The objective of this study was to assess the association of plasma dipeptidyl peptidase-4 (DPP4) activity, brain-derived neurotrophic factor (BDNF), and the DPP4/BDNF ratio (DBR) with moderate to severe depressive symptoms in patients with type 2 diabetes mellitus. Increased DPP4 activity and decreased BDNF in peripheral circulation have been implicated in the pathophysiology of depression.
We performed a cross-sectional study using data from 1535 patients with type 2 diabetes mellitus. The main outcome measures were plasma DPP4 activity, BDNF levels, DBR, inflammation markers, and oxidative stress parameters. Depressive symptoms were assessed using the nine-item Patient Health Questionnaire.
DPP4 activity and BDNF were negatively correlated in patients with and without moderate to severe depressive symptoms (p < .001). Oxidative stress partially mediated the inverse correlation between DPP4 and BDNF. Nitrotyrosine, 8-iso-PGF2a, interleukin-6, C-reactive protein, and the nine-item Patient Health Questionnaire score increased significantly with rising quartiles of DBR. Patients in the highest quartile of DPP4 activity and DBR and lowest quartile of BDNF more often had moderate to severe depressive symptoms compared with those in the lowest quartile of DPP4 activity and DBR and the highest quartile of BDNF, respectively (p < .05). The likelihood of having moderate to severe depressive symptoms increased more with higher DPP4 activity and lower BDNF.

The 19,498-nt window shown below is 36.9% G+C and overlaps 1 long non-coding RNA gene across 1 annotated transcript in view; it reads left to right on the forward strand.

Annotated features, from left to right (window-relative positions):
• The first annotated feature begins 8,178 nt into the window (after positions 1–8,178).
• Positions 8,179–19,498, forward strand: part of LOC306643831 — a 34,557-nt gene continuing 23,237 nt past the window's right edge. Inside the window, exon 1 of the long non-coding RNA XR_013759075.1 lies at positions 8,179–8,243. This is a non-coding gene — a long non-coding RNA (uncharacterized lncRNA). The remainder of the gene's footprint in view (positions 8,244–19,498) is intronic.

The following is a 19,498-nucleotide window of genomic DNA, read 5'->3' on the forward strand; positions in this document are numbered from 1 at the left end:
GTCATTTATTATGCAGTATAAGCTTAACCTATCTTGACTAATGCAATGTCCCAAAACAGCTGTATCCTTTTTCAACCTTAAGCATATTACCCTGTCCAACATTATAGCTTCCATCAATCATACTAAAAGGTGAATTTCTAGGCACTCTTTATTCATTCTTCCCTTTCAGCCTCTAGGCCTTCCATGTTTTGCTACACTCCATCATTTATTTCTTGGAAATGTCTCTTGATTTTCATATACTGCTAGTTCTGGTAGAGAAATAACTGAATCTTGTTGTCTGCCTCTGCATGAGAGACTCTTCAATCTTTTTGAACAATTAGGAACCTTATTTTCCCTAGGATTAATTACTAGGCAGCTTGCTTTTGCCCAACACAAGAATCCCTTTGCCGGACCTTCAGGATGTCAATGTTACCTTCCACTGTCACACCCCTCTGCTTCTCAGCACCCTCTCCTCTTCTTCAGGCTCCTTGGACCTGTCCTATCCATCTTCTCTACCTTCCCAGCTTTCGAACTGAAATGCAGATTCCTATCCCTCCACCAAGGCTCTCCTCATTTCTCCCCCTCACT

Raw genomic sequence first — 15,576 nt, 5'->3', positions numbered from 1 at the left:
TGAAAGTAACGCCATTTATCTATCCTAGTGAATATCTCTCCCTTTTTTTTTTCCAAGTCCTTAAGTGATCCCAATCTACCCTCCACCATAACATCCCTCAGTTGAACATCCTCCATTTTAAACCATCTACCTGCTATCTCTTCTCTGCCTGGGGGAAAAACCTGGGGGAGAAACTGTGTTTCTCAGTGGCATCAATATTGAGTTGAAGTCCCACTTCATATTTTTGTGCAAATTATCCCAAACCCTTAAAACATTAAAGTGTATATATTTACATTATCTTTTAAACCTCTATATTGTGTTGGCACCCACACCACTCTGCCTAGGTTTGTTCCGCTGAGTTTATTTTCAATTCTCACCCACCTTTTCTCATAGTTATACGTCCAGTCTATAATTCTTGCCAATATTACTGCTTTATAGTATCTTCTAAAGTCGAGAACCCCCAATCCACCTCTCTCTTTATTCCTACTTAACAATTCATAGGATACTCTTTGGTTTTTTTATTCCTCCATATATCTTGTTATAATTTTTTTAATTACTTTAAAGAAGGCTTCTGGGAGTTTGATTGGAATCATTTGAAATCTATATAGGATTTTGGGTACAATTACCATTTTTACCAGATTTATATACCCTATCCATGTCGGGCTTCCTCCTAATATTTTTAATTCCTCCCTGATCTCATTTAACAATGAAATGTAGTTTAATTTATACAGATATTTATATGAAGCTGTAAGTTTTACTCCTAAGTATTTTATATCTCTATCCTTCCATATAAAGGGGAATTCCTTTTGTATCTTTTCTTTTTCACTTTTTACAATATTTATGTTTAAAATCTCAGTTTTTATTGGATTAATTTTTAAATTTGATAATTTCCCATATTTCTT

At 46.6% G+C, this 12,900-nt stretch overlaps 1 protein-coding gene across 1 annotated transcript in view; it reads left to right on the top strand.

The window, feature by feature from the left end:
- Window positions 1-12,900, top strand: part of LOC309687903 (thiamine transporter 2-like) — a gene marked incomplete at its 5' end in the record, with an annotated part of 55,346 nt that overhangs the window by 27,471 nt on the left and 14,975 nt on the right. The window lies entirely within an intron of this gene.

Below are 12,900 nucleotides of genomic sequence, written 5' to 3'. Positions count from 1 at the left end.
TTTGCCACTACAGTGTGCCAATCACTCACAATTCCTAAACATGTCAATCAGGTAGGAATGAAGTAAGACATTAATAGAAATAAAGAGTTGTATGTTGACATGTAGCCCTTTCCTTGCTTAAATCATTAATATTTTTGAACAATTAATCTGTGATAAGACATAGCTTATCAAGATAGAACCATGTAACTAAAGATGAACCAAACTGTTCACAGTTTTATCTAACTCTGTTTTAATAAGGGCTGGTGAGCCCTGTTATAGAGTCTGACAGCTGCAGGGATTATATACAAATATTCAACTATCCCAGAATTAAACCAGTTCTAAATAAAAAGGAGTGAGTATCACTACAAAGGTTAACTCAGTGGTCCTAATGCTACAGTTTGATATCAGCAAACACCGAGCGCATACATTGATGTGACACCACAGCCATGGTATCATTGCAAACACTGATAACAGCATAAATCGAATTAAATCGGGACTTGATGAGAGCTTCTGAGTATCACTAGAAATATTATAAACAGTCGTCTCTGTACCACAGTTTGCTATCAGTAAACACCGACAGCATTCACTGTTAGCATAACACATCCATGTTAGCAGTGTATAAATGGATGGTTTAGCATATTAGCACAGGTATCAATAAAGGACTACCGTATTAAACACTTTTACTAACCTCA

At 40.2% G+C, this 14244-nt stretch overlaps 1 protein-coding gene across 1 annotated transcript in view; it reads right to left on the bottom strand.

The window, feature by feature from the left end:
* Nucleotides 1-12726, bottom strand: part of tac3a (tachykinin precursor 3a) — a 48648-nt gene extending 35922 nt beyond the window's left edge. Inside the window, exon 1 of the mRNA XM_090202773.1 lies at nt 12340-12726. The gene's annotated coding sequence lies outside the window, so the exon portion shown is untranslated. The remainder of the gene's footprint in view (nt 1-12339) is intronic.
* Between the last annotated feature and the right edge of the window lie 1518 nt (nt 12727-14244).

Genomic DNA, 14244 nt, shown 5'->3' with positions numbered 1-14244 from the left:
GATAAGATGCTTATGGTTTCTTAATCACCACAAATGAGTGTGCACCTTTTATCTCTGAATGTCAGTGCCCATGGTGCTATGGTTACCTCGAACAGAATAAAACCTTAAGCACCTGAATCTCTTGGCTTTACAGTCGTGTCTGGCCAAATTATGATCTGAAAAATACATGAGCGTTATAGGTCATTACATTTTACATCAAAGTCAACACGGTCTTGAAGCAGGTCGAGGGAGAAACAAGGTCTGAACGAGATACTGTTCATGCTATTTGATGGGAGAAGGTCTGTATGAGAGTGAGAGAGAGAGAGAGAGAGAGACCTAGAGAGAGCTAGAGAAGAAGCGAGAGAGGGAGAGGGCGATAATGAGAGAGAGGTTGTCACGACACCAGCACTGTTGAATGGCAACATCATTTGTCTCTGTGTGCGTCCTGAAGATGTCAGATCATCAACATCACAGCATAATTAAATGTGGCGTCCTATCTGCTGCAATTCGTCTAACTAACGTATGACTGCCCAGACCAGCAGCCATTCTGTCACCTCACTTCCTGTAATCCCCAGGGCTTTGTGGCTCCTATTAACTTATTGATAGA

Our hypothesis-generating study demonstrates that oxidative stress might partially play a mediating role in the negative relationship between DPP4 activity and BDNF. DBR is positively related to moderate to severe depressive symptoms and thus might be used as a novel biological measure associated with depressive symptoms in patients with type 2 diabetes mellitus.